Poll shows 97pc of primary school teachers want SATs scrapped

Primary school teachers have come out overwhelmingly in support of scrapping key stage two SATs in a

Primary school teachers have come out overwhelmingly in support of scrapping key stage two SATs in a ballot by the National Education Union. Picture: Getty Images/iStockphoto - Credit: Getty Images/iStockphoto

A staggering 97pc of primary school teachers support scrapping 'high-stakes' SATS tests for 10 and 11-year-olds.

The National Education Union (NEU) polled more than 54,000 of its primary members last month, with the vast majority coming out in support of a "sensible alternative" to the tests which are said to be damaging children's health and restricting their learning.

It coincides with the release of provisional key stage 2 SATs results for pupils who sat the exams in reading, maths and spelling, punctuation and grammar in May.

Nationally, the proportion of children reaching expected standards in reading fell from 75pc in 2018 to 73pc, the proportion in maths rose from 75pc to 79pc, and the proportion in spelling, punctuation and grammar was static at 78pc.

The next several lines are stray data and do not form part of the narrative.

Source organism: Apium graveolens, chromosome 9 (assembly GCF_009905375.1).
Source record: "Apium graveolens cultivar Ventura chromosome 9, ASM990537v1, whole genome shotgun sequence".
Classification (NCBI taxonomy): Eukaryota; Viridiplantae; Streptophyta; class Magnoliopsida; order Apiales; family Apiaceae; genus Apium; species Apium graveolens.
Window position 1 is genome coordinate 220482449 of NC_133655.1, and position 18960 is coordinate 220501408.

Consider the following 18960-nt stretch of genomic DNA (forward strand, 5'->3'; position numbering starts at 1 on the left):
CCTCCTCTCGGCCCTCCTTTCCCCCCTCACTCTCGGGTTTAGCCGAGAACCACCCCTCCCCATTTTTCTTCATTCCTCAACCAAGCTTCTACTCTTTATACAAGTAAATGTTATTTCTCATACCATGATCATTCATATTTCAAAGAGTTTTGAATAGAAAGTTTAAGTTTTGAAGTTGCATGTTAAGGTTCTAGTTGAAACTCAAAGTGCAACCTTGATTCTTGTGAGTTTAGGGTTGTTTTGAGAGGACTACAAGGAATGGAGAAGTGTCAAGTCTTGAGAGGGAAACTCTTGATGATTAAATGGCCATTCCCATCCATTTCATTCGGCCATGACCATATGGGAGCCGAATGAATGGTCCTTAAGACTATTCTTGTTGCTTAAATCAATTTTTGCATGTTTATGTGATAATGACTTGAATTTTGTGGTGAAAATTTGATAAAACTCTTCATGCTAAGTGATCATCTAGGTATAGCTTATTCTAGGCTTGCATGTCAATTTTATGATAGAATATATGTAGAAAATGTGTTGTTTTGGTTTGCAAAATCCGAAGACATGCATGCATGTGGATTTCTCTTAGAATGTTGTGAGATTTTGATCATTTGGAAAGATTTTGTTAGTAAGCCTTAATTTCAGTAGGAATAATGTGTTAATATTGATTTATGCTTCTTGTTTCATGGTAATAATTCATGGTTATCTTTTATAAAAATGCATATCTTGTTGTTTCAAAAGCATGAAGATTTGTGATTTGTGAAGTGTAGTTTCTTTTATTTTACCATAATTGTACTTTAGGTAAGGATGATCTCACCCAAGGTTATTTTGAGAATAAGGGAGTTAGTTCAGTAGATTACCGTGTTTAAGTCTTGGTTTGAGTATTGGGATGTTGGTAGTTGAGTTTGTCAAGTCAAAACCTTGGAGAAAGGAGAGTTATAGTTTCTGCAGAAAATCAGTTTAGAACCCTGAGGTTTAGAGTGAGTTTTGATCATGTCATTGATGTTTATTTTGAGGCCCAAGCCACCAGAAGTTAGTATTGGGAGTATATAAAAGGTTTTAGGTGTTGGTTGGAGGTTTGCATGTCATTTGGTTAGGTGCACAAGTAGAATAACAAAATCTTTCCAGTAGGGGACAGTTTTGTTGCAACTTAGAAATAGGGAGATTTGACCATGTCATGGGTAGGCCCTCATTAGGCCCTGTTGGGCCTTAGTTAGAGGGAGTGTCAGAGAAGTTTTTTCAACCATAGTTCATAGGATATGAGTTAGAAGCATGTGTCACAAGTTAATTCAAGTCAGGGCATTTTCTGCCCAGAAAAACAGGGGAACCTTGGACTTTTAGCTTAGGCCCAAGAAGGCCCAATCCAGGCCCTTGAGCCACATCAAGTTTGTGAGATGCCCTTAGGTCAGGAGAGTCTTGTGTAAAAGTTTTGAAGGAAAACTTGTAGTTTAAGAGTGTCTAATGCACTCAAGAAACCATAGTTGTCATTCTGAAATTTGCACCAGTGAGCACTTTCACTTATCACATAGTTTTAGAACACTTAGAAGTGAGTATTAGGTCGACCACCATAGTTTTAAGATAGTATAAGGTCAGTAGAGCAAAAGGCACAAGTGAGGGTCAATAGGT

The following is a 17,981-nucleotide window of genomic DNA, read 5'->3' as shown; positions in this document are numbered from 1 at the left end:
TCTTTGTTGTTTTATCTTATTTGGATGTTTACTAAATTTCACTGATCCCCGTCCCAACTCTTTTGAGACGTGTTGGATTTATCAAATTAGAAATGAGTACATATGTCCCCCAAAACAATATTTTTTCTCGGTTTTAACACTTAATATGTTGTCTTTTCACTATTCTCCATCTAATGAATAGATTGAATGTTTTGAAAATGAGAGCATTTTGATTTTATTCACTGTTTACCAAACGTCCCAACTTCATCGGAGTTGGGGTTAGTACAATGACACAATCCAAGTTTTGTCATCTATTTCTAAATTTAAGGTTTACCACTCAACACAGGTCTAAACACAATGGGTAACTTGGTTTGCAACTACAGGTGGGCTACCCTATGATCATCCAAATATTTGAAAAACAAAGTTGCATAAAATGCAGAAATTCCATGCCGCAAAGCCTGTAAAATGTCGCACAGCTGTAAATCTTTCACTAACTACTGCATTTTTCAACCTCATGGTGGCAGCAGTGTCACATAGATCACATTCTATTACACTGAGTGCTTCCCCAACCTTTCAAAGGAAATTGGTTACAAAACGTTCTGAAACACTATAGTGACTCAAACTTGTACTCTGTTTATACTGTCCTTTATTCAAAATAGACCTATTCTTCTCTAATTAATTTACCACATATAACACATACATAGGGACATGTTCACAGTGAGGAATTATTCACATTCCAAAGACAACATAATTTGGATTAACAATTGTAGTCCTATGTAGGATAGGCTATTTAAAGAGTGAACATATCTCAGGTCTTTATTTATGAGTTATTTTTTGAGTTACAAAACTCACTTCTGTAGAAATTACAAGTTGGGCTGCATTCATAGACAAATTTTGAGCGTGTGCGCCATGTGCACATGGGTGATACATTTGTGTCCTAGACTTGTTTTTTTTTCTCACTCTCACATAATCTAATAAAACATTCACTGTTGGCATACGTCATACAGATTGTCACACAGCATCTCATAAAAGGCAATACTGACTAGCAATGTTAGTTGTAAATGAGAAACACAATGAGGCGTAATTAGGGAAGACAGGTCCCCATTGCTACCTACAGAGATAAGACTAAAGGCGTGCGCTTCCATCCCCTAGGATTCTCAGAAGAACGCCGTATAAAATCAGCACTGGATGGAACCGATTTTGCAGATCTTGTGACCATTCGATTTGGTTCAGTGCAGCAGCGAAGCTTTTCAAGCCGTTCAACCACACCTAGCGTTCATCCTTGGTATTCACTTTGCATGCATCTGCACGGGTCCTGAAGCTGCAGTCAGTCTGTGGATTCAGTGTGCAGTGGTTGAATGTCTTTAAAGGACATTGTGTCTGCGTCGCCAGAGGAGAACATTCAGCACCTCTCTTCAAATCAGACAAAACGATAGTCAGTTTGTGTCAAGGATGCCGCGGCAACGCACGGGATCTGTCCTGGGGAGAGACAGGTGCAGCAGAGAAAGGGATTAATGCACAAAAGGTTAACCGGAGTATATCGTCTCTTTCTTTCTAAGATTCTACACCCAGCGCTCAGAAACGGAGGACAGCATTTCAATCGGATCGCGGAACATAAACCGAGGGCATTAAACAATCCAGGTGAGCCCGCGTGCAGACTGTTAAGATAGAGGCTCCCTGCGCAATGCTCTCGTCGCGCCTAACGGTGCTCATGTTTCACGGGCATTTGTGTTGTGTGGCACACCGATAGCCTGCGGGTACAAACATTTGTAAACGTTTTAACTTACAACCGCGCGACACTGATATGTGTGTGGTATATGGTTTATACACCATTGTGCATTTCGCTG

The proportion of pupils who reached expected standards in reading, writing and maths was 65pc, up from 64pc in 2018.

The NEU's ballot also asked teachers whether they would support industrial action over SATs reform - but the results of this question have not yet been released.

Kevin Courtney, NEU joint general secretary, said: "The NEU's indicative ballot of primary school members shows there is resounding support for a change to primary assessment.

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"Government now needs to listen, and to accept the need to change a culture in which too many classrooms are dominated by teaching to the test, at the expense of the learning and wellbeing of our children."

A poll of primary school teachers by the NEU in July 2018 revealed the damaging impact the tests could have on children's health.

Of the 1,200 teachers who responded some 88pc said they felt SATs did not benefit pupils' learning and 86pc said preparing for SATs squeezed out other parts of the curriculum such as the arts.

Teachers said pupils could be put into "highly anxious states" by the tests, with reports of children having nightmares, making themselves ill with worry and even refusing the come to school.

In response to last month's ballot, schools minister Nick Gibb said SATs had been pivotal in raising standards in primary schools and that abolishing them would be a backwards step.

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